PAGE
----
Getting to the Magic Kingdom happens in stages, like climbing Everest, and at each one, there are hyped, piped–in messages of coming glee. Outside the Hilton, we stand in a special waiting area for a special shuttle bus, the digitized destination of which reads "All Worlds." Full of wary children and already tired adults, it takes us to a special platform where we board a magical monorail, which tells us how many seconds will pass before it deposits us at the actual entry to the Magic Kingdom. Having paid $45 each for our "discounted" passes at the hotel, we press through the turnstile, and then, our feet on Disney soil at last, we start looking for euphoria. Or at least other gay people.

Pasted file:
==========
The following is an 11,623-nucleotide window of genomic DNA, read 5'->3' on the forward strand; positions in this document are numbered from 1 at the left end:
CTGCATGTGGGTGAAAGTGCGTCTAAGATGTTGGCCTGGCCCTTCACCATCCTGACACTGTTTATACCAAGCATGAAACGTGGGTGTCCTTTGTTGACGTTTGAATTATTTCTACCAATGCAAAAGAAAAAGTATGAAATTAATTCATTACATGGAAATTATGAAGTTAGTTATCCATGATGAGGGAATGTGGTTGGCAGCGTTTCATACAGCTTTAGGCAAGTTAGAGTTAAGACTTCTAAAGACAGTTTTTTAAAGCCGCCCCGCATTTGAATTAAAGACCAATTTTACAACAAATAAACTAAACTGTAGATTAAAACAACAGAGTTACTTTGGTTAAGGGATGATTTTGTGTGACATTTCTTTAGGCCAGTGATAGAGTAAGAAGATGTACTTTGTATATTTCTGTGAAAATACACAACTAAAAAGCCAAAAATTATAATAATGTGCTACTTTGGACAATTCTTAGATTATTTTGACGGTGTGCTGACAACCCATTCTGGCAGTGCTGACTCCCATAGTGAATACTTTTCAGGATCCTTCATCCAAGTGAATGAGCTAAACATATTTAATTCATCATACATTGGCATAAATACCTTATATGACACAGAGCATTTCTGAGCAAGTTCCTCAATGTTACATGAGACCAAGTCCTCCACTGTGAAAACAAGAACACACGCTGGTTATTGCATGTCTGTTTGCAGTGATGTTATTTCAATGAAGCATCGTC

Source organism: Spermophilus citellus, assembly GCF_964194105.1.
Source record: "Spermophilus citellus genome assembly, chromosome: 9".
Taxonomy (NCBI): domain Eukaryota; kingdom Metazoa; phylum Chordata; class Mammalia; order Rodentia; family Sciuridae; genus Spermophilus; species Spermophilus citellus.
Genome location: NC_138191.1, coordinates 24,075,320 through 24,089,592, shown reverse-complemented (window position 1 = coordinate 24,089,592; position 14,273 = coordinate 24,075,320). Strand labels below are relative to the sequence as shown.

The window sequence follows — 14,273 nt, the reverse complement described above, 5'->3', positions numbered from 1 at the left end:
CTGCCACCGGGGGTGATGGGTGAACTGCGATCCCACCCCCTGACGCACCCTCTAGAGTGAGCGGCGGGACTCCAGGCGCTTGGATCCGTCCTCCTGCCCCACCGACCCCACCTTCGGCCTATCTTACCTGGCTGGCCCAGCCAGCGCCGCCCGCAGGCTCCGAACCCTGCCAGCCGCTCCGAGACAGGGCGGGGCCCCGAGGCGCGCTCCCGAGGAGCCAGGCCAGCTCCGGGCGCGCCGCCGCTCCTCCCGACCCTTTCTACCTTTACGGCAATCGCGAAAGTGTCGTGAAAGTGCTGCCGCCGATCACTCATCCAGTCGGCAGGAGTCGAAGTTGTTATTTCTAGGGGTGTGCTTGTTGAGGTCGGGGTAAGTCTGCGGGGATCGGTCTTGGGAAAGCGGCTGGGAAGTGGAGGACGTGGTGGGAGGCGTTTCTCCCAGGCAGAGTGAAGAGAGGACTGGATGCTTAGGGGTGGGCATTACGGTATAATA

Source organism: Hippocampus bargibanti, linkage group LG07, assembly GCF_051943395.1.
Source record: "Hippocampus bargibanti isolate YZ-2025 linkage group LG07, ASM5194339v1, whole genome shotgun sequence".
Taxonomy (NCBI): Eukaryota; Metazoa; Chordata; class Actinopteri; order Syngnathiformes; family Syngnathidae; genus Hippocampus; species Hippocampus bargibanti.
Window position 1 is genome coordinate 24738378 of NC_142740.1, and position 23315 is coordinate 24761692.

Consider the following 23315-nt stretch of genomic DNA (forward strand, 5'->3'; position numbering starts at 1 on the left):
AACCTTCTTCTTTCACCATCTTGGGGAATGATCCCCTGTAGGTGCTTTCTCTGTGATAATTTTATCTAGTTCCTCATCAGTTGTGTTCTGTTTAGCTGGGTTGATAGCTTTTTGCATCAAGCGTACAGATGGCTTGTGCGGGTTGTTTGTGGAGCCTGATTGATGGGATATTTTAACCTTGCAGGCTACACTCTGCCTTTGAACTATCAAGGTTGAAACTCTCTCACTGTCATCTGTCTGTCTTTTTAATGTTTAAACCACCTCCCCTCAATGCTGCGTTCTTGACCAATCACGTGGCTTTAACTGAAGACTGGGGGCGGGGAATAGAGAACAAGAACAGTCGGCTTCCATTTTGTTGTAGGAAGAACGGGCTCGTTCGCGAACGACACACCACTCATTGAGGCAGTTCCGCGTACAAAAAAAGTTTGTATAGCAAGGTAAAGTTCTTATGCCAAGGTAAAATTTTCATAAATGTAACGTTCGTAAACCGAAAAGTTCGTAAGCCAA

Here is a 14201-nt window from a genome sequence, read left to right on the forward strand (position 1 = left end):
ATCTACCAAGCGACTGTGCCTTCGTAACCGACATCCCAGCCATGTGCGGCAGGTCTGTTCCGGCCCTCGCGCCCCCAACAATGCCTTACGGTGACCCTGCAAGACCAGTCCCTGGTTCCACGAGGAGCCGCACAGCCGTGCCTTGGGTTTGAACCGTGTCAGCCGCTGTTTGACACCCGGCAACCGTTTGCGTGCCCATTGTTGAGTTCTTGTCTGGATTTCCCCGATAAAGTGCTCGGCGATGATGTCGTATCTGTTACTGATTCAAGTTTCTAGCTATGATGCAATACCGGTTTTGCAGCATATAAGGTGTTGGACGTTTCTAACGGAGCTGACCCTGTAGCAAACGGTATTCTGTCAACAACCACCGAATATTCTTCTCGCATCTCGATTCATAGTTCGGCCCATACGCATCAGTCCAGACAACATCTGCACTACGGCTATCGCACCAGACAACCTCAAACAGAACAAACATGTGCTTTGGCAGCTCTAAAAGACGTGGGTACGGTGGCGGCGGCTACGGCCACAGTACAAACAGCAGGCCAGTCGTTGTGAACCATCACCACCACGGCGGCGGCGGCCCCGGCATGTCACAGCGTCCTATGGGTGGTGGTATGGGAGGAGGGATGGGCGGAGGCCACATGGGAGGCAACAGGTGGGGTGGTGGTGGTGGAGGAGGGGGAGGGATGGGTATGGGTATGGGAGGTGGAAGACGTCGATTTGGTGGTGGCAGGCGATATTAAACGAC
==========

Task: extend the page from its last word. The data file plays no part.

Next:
It's "Gays Days" at DisneyWorld, and the official motto is "Wear red and be seen." We're here, we're queer, but no one else seems to want to be spotted. Not only doesn't anyone look gay; no one even looks pleasant. One woman, burdened with several children and a stroller, is snapping into a cell phone: "You're actually on Main Street itself?" She doesn't seem to be feeling the magic, and her children are blank–faced, as if their souls have been stolen.
Half the visitors in my field of vision are children, usually herded along in small, petulant groups. It's 8.30 p.m. and apparently past their bedtimes: the youngsters look wan and wasted. A few are weeping quietly. Some are sleeping hard in their strollers, while those that are being force–marched from ride to ride appear stoic and overwhelmed. Only babies make eye contact, and they seem starved for it. I gaze back, trying to give them what they need — not another Mickey–shaped sugar–bomb, not another overproduced "experience" featuring robot goons and raucous music, but a moment of human connection.
Books from the Author: